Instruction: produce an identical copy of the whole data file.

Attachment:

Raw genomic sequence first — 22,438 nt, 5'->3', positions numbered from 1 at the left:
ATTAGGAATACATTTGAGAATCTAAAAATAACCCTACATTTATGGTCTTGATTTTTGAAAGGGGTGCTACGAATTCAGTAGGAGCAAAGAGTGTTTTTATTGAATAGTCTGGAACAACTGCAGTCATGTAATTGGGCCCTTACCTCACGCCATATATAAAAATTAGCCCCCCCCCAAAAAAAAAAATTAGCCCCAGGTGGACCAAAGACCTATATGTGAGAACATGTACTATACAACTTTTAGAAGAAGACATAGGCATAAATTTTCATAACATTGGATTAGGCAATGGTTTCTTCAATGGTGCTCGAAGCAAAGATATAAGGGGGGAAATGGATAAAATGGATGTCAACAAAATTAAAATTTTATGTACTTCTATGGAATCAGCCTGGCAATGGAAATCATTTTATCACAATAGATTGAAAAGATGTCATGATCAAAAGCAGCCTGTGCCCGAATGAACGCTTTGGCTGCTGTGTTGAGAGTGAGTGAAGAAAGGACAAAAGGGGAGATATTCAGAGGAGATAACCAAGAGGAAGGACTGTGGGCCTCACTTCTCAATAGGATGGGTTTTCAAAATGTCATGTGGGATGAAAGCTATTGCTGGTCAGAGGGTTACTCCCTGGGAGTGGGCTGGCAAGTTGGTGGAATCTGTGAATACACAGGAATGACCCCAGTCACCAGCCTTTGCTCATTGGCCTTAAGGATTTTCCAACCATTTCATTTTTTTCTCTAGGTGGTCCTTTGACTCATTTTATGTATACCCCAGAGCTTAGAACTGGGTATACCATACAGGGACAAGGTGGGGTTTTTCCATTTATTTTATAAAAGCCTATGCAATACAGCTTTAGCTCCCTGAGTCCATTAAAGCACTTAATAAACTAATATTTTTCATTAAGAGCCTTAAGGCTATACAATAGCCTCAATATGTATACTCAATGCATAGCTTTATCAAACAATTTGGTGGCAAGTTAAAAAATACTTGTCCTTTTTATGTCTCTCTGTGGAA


Raw genomic sequence first — 22,438 nt, 5'->3', positions numbered from 1 at the left:
ATTAGGAATACATTTGAGAATCTAAAAATAACCCTACATTTATGGTCTTGATTTTTGAAAGGGGTGCTACGAATTCAGTAGGAGCAAAGAGTGTTTTTATTGAATAGTCTGGAACAACTGCAGTCATGTAATTGGGCCCTTACCTCACGCCATATATAAAAATTAGCCCCCCCCCAAAAAAAAAAATTAGCCCCAGGTGGACCAAAGACCTATATGTGAGAACATGTACTATACAACTTTTAGAAGAAGACATAGGCATAAATTTTCATAACATTGGATTAGGCAATGGTTTCTTCAATGGTGCTCGAAGCAAAGATATAAGGGGGGAAATGGATAAAATGGATGTCAACAAAATTAAAATTTTATGTACTTCTATGGAATCAGCCTGGCAATGGAAATCATTTTATCACAATAGATTGAAAAGATGTCATGATCAAAAGCAGCCTGTGCCCGAATGAACGCTTTGGCTGCTGTGTTGAGAGTGAGTGAAGAAAGGACAAAAGGGGAGATATTCAGAGGAGATAACCAAGAGGAAGGACTGTGGGCCTCACTTCTCAATAGGATGGGTTTTCAAAATGTCATGTGGGATGAAAGCTATTGCTGGTCAGAGGGTTACTCCCTGGGAGTGGGCTGGCAAGTTGGTGGAATCTGTGAATACACAGGAATGACCCCAGTCACCAGCCTTTGCTCATTGGCCTTAAGGATTTTCCAACCATTTCATTTTTTTCTCTAGGTGGTCCTTTGACTCATTTTATGTATACCCCAGAGCTTAGAACTGGGTATACCATACAGGGACAAGGTGGGGTTTTTCCATTTATTTTATAAAAGCCTATGCAATACAGCTTTAGCTCCCTGAGTCCATTAAAGCACTTAATAAACTAATATTTTTCATTAAGAGCCTTAAGGCTATACAATAGCCTCAATATGTATACTCAATGCATAGCTTTATCAAACAATTTGGTGGCAAGTTAAAAAATACTTGTCCTTTTTATGTCTCTCTGTGGAA